I just finished reading Stephen's Covey's "The Third Alternative." I've always been a big fan of his and I was sad to hear he had passed away. His "Seven Habits of Highly Effective People" changed my life and how I looked at life's problems. The habit that really resonated with me was #4: Think Win-Win. I had always thought life was a matter of winning or losing, but he showed me that with enough hard work and cooperation, both parties can win. This is the premise of "The Third Alternative" -- that parties can reach an agreement that satisfies both. When that isn't possible, according to Covey, parties should agree to disagree and part ways.
This is very true in customer service. So many times when a customer has a problem both parties -- the customer service professional and the customer -- approach the problem as win-lose, as customer vs. customer service professional/company. But I want to propose another approach. If you're a customer service professional, why not enlist the aid of the customer in solving the problem? If you're a customer, why not treat the customer service professional as your ally and not your adversary? In other words, instead of looking at the problem as customer vs. customer service professional, look at it as customer AND customer service professional vs. the problem. Looking at customer service interactions from this perspective greatly increases the synergy (another Covey gem) between the parties and not only gets the work done, but does so in a way that increases customer loyalty.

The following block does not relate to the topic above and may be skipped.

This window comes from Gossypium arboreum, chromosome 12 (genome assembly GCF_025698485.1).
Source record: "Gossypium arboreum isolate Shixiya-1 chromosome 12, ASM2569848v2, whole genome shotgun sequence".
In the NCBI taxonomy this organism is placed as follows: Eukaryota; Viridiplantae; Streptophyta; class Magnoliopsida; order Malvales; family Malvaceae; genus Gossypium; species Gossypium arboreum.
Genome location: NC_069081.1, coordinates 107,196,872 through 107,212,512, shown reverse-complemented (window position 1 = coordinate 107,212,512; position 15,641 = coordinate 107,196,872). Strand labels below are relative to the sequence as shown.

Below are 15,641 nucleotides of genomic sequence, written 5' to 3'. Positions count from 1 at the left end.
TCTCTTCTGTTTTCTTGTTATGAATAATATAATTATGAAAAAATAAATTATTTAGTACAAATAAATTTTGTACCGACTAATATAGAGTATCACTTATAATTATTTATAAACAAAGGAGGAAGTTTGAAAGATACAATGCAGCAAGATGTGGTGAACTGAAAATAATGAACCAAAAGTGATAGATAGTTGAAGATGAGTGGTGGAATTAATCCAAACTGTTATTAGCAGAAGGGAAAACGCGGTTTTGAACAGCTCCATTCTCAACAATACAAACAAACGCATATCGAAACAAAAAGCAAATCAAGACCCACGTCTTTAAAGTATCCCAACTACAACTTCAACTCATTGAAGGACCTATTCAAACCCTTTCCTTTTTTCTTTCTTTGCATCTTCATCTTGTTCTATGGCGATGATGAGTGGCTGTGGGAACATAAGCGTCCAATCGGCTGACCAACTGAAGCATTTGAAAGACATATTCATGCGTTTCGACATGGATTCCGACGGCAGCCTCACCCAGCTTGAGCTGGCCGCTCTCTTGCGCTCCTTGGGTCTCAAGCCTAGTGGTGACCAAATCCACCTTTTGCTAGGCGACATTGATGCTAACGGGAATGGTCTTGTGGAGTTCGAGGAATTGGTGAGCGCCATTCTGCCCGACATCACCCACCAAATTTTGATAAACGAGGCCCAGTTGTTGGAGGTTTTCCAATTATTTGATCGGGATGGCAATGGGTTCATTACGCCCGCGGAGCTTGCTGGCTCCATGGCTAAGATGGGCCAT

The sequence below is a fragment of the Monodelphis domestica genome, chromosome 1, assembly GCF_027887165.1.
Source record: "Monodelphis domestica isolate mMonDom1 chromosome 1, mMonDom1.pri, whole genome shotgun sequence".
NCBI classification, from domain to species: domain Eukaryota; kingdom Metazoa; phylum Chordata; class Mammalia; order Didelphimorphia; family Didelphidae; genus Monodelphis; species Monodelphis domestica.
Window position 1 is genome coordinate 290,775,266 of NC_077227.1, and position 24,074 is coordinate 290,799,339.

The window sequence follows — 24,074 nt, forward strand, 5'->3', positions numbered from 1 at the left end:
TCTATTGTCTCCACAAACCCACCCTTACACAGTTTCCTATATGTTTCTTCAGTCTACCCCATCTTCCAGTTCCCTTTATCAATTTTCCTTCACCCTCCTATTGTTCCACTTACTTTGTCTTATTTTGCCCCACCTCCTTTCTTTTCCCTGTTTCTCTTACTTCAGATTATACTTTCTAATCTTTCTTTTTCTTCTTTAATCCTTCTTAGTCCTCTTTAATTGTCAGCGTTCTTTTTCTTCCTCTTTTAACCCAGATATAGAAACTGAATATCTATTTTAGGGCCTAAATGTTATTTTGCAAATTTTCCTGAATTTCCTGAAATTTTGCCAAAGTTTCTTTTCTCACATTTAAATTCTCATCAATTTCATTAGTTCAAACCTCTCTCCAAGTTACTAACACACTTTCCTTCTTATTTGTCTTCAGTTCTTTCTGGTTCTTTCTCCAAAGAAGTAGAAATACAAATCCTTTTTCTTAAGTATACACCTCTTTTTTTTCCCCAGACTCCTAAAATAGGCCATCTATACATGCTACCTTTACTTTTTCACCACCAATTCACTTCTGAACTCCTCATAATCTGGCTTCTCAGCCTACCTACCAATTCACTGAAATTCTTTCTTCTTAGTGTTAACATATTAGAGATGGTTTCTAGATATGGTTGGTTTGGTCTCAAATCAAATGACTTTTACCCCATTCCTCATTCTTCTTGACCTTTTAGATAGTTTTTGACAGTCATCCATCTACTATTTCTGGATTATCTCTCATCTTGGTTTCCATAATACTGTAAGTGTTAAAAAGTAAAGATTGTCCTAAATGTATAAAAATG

How do you do this? First, if you're a customer service professional, assure the customer that you want to help. James Kirk, in the classic Trek episode City on the Edge of Forever, told Edith Keeler, played by Joan Collins, that the words "Let me help" would one day replace "I love you" as the three most beloved words in the galaxy. If you are a customer, start your conversation with "I need your help" instead of "you people." By the way, "you people" is probably the worst thing you can say to a customer service professional.
Second, work with the customer (or customer service professional) to identify the problem and be open to the fact that you, or the company, could be mistaken. Remember, it's the customer and customer service professional versus the problem, not customer vs. customer service professional.
Finally, work out an amicable solution. If that's not possible, as a customer you may decide it's time to take your business elsewhere (or just chalked it up as a "lesson learned") or as a customer service professional, it might be time to escalate the call to someone who can take their time with the customer and who has the authority to bend the rules (although I believe customer service professionals should have great leeway when it comes to bending rules). Either way, you don't have to count it is a loss to anything but the problem. And realistically, some problems (and some customers) are insurmountable. I know we like to think we can solve every problem and make every customer happy, but we can't. However, taking this approach will greatly increase the number of satisfied -- and loyal -- customers.
Next time you're faced with a problem, either in business or your personal life, try to go for win-win and try to see the problem as customer AND customer service professional (or you and your spouse) vs. the problem, not customer vs. customer service professional.